# Finding the average value of this function

• Mar 5th 2009, 10:14 AM
fattydq
Finding the average value of this function
The function is tsin(t^2) on the interval [0,10]

So it'd end up being 1/10 the integral from 0 to 10 of tsin(t^2), but that's where I'm stuck. How in the world would I take the antiderivative of that function?
• Mar 5th 2009, 10:17 AM
fattydq
Could somebody confirm or deny that I'm heading in the right direction by saying my next step would be 1/10((-1/2)cos(t^2) evaluated at 10, minus that evaluated at 0?
• Mar 5th 2009, 01:11 PM
fattydq
I'm sorry I wasn't very clear, I'm just wondering if the antiderivative of tsin(t^2) is just -1/2cos(t^2) yes or no?
• Mar 5th 2009, 02:09 PM
Mentia
Are you sure you arent finding the average value of sin(t^2) on the interval [0,10] ?

Then the average value is:

$\displaystyle \int_{0 }^{10 } tSin( { t}^{2 })$

then substitute u = t^2 and solve.

You should get around .0688.

If you are finding the average value of tsin(t^2), the average value is:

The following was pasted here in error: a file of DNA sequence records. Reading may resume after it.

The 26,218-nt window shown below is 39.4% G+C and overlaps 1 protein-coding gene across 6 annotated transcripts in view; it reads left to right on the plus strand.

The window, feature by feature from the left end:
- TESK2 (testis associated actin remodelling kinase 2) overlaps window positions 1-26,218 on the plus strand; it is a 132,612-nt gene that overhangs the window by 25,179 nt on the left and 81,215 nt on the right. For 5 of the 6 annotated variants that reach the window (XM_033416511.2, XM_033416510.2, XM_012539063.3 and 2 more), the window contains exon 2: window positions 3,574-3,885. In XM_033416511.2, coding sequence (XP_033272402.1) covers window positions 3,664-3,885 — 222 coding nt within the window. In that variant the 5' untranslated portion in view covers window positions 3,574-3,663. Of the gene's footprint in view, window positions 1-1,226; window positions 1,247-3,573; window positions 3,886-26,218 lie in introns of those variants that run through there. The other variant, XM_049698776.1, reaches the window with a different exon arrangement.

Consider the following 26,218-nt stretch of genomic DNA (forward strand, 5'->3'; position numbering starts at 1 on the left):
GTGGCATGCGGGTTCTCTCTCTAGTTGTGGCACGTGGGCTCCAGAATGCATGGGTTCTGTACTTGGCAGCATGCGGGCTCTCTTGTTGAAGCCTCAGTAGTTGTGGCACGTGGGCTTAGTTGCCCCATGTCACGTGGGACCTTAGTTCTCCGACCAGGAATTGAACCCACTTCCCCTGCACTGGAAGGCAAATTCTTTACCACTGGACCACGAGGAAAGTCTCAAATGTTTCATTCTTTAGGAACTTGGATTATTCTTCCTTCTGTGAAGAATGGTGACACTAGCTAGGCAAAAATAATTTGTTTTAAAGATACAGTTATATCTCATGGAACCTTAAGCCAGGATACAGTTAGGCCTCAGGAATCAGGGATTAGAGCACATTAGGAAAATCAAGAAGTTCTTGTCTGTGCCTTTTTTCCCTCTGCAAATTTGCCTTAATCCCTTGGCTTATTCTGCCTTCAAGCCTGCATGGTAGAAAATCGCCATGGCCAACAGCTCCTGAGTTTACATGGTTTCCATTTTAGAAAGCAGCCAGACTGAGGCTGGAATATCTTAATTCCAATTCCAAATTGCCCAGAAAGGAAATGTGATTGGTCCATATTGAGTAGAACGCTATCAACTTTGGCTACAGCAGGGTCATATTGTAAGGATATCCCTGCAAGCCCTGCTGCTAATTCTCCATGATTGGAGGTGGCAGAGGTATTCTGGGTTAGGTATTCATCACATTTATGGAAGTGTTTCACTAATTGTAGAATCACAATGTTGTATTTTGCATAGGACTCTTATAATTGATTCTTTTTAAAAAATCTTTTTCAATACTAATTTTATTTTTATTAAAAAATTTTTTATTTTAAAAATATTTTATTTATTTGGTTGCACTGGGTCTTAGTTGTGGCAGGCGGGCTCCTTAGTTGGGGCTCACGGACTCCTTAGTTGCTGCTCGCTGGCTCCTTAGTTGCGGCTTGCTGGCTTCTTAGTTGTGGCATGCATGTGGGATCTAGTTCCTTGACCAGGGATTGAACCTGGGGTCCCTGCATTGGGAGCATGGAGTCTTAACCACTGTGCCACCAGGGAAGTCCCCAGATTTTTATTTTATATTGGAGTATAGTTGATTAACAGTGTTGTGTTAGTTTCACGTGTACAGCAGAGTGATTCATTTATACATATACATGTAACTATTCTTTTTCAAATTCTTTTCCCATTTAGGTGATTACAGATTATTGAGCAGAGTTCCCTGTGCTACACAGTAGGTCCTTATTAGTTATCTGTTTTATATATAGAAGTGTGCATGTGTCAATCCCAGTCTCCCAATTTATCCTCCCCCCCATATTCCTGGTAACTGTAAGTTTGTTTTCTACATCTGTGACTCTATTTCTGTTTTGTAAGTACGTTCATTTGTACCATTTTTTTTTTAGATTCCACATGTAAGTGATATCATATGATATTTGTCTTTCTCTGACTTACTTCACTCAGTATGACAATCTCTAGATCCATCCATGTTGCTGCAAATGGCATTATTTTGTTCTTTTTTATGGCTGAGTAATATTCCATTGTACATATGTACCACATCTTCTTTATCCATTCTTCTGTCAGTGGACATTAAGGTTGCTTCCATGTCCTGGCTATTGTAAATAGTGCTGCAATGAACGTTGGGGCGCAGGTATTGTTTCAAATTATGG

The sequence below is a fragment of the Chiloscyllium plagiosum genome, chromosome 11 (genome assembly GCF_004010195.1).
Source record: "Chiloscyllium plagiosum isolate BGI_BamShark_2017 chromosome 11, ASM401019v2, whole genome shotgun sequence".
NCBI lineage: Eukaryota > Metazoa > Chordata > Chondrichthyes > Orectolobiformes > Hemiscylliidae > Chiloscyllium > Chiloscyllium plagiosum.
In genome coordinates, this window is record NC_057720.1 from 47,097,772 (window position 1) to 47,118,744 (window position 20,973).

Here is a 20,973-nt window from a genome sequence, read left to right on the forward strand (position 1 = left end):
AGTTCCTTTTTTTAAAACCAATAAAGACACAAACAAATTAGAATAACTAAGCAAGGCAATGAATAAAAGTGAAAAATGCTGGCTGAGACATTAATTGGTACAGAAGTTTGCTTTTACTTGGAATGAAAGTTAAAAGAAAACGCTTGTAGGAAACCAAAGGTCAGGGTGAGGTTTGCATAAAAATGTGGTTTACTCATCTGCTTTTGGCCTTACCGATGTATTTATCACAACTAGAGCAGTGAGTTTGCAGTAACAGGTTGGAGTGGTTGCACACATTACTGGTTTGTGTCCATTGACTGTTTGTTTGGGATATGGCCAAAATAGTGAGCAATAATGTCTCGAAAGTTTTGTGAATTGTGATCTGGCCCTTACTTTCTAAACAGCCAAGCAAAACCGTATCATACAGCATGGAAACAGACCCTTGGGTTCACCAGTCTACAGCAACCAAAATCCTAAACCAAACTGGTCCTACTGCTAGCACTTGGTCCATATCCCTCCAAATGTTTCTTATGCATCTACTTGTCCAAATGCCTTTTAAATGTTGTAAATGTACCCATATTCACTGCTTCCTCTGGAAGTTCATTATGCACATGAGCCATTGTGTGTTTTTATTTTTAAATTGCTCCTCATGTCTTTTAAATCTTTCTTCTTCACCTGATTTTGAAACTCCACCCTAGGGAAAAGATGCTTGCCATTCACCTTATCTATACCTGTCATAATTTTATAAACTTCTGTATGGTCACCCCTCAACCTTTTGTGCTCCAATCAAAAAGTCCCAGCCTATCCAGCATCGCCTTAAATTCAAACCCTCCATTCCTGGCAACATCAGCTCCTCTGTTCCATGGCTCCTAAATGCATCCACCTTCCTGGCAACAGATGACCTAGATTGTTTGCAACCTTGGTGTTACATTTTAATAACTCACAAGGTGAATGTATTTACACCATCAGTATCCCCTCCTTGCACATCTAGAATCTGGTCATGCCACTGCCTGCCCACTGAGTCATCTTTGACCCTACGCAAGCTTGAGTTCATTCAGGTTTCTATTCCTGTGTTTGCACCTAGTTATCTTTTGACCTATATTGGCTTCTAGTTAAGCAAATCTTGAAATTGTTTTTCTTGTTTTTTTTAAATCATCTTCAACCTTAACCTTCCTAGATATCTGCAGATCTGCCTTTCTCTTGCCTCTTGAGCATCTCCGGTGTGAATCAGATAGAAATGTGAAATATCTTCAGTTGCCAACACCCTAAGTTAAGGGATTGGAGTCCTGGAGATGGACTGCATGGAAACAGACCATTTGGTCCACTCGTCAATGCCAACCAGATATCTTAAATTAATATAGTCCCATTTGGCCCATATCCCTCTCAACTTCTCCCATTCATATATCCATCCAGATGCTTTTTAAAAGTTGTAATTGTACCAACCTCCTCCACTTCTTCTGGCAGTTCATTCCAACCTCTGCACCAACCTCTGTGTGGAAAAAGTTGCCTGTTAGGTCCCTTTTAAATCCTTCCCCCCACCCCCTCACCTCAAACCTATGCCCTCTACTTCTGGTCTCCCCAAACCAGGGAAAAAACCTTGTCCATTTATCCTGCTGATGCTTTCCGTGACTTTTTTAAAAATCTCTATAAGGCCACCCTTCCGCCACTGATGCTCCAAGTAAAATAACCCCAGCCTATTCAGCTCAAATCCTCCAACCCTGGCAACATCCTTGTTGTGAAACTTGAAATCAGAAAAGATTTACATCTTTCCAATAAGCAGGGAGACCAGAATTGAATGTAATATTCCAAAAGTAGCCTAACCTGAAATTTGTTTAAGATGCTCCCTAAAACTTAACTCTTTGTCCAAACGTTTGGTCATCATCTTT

$\displaystyle \int_{0 }^{10 } { t}^{ 2} Sin( { t}^{2 })$

and this integral is now very difficult and involves the Fresnel integral. The value here is about -4.01.
• Mar 5th 2009, 02:22 PM
fattydq
Quote:

Originally Posted by Mentia
Are you sure you arent finding the average value of sin(t^2) on the interval [0,10] ?

Then the average value is:

$\displaystyle \int_{0 }^{10 } tSin( { t}^{2 })$

then substitute u = t^2 and solve.

You should get around .0688.

If you are finding the average value of tsin(t^2), the average value is:

$\displaystyle \int_{0 }^{10 } { t}^{ 2} Sin( { t}^{2 })$

and this integral is now very difficult and involves the Fresnel integral. The value here is about -4.01.

Umm I thought the formula for fave is 1/b-a times the integral you gave...at least that's what it says in my notes and in my book.
• Mar 5th 2009, 02:25 PM
Mentia
Wow you are totally right. I was thinking about probability density functions, whoops! Yeah so just do the substitution then divide by 10.